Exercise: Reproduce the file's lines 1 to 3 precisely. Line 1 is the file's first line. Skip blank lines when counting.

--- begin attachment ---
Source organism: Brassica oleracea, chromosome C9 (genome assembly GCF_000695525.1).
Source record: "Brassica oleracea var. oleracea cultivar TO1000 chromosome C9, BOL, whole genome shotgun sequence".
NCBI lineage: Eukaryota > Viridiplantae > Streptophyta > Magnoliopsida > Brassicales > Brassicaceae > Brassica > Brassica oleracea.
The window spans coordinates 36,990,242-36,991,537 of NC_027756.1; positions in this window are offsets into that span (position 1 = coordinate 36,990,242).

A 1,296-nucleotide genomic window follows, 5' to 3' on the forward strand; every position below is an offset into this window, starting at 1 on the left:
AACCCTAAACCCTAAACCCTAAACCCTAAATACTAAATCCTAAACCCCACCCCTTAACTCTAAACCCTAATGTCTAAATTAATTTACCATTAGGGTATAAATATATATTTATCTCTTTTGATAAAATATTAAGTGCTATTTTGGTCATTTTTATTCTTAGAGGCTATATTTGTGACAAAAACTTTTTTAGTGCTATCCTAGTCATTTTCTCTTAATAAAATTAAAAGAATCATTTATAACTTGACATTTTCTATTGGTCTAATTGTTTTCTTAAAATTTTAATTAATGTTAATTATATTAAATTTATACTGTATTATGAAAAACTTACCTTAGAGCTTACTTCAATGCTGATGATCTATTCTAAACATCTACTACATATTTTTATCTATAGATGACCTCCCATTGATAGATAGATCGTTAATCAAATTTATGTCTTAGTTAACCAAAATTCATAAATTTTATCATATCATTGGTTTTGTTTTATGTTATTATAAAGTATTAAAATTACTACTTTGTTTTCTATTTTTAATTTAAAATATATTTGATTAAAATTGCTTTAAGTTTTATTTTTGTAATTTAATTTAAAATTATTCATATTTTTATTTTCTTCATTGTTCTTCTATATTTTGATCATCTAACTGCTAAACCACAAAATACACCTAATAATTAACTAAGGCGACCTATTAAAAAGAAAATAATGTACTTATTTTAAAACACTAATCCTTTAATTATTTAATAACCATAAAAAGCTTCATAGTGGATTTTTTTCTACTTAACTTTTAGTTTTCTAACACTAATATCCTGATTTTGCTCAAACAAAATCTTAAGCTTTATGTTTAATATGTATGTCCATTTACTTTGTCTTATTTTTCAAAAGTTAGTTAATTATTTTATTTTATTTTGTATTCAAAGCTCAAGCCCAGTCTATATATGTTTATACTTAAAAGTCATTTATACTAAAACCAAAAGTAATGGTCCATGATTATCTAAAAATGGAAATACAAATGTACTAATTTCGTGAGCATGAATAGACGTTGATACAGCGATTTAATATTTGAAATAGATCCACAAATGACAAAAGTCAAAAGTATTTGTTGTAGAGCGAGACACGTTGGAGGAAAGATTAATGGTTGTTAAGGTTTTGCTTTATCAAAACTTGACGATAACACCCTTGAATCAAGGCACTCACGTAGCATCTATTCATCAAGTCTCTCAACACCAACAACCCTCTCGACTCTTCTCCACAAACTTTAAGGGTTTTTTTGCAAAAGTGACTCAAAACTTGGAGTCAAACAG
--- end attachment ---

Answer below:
Source organism: Brassica oleracea, chromosome C9 (genome assembly GCF_000695525.1).
Source record: "Brassica oleracea var. oleracea cultivar TO1000 chromosome C9, BOL, whole genome shotgun sequence".
NCBI lineage: Eukaryota > Viridiplantae > Streptophyta > Magnoliopsida > Brassicales > Brassicaceae > Brassica > Brassica oleracea.